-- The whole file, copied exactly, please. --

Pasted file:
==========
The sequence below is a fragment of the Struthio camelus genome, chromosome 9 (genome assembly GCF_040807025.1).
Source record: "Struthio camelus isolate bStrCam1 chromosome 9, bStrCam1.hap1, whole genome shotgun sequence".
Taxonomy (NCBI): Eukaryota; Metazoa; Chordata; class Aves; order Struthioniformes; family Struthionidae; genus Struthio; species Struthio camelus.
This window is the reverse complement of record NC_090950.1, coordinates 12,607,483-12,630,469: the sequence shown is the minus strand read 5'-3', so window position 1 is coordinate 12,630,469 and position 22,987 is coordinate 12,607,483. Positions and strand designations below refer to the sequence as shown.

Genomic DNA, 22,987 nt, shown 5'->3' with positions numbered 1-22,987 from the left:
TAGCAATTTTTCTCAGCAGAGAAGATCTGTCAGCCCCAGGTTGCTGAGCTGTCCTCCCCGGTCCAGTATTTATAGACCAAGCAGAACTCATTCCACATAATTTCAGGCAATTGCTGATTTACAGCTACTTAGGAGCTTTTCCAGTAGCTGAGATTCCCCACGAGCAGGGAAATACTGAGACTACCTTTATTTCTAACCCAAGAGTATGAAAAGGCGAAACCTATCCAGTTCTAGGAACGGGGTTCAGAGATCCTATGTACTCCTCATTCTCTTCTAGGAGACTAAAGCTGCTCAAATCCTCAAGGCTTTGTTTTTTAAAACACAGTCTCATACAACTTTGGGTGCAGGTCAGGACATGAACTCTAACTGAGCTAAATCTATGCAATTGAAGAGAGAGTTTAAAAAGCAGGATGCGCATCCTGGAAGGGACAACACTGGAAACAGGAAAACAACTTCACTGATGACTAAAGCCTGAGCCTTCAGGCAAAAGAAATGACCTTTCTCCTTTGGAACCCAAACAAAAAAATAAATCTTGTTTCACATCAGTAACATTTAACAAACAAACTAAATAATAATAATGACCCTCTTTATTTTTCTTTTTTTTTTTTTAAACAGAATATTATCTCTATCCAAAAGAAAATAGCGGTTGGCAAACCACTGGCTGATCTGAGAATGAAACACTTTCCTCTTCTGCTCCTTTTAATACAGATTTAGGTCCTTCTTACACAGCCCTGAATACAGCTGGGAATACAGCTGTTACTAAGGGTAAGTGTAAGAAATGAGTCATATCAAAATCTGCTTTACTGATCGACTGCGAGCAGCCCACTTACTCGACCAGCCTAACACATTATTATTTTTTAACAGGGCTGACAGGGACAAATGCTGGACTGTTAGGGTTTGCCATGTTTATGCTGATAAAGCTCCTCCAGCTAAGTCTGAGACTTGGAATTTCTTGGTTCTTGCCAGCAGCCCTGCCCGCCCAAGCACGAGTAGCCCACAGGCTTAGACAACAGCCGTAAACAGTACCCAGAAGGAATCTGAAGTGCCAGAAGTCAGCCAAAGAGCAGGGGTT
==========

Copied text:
The sequence below is a fragment of the Struthio camelus genome, chromosome 9 (genome assembly GCF_040807025.1).
Source record: "Struthio camelus isolate bStrCam1 chromosome 9, bStrCam1.hap1, whole genome shotgun sequence".
Taxonomy (NCBI): Eukaryota; Metazoa; Chordata; class Aves; order Struthioniformes; family Struthionidae; genus Struthio; species Struthio camelus.
This window is the reverse complement of record NC_090950.1, coordinates 12,607,483-12,630,469: the sequence shown is the minus strand read 5'-3', so window position 1 is coordinate 12,630,469 and position 22,987 is coordinate 12,607,483. Positions and strand designations below refer to the sequence as shown.

Genomic DNA, 22,987 nt, shown 5'->3' with positions numbered 1-22,987 from the left:
TAGCAATTTTTCTCAGCAGAGAAGATCTGTCAGCCCCAGGTTGCTGAGCTGTCCTCCCCGGTCCAGTATTTATAGACCAAGCAGAACTCATTCCACATAATTTCAGGCAATTGCTGATTTACAGCTACTTAGGAGCTTTTCCAGTAGCTGAGATTCCCCACGAGCAGGGAAATACTGAGACTACCTTTATTTCTAACCCAAGAGTATGAAAAGGCGAAACCTATCCAGTTCTAGGAACGGGGTTCAGAGATCCTATGTACTCCTCATTCTCTTCTAGGAGACTAAAGCTGCTCAAATCCTCAAGGCTTTGTTTTTTAAAACACAGTCTCATACAACTTTGGGTGCAGGTCAGGACATGAACTCTAACTGAGCTAAATCTATGCAATTGAAGAGAGAGTTTAAAAAGCAGGATGCGCATCCTGGAAGGGACAACACTGGAAACAGGAAAACAACTTCACTGATGACTAAAGCCTGAGCCTTCAGGCAAAAGAAATGACCTTTCTCCTTTGGAACCCAAACAAAAAAATAAATCTTGTTTCACATCAGTAACATTTAACAAACAAACTAAATAATAATAATGACCCTCTTTATTTTTCTTTTTTTTTTTTTAAACAGAATATTATCTCTATCCAAAAGAAAATAGCGGTTGGCAAACCACTGGCTGATCTGAGAATGAAACACTTTCCTCTTCTGCTCCTTTTAATACAGATTTAGGTCCTTCTTACACAGCCCTGAATACAGCTGGGAATACAGCTGTTACTAAGGGTAAGTGTAAGAAATGAGTCATATCAAAATCTGCTTTACTGATCGACTGCGAGCAGCCCACTTACTCGACCAGCCTAACACATTATTATTTTTTAACAGGGCTGACAGGGACAAATGCTGGACTGTTAGGGTTTGCCATGTTTATGCTGATAAAGCTCCTCCAGCTAAGTCTGAGACTTGGAATTTCTTGGTTCTTGCCAGCAGCCCTGCCCGCCCAAGCACGAGTAGCCCACAGGCTTAGACAACAGCCGTAAACAGTACCCAGAAGGAATCTGAAGTGCCAGAAGTCAGCCAAAGAGCAGGGGTT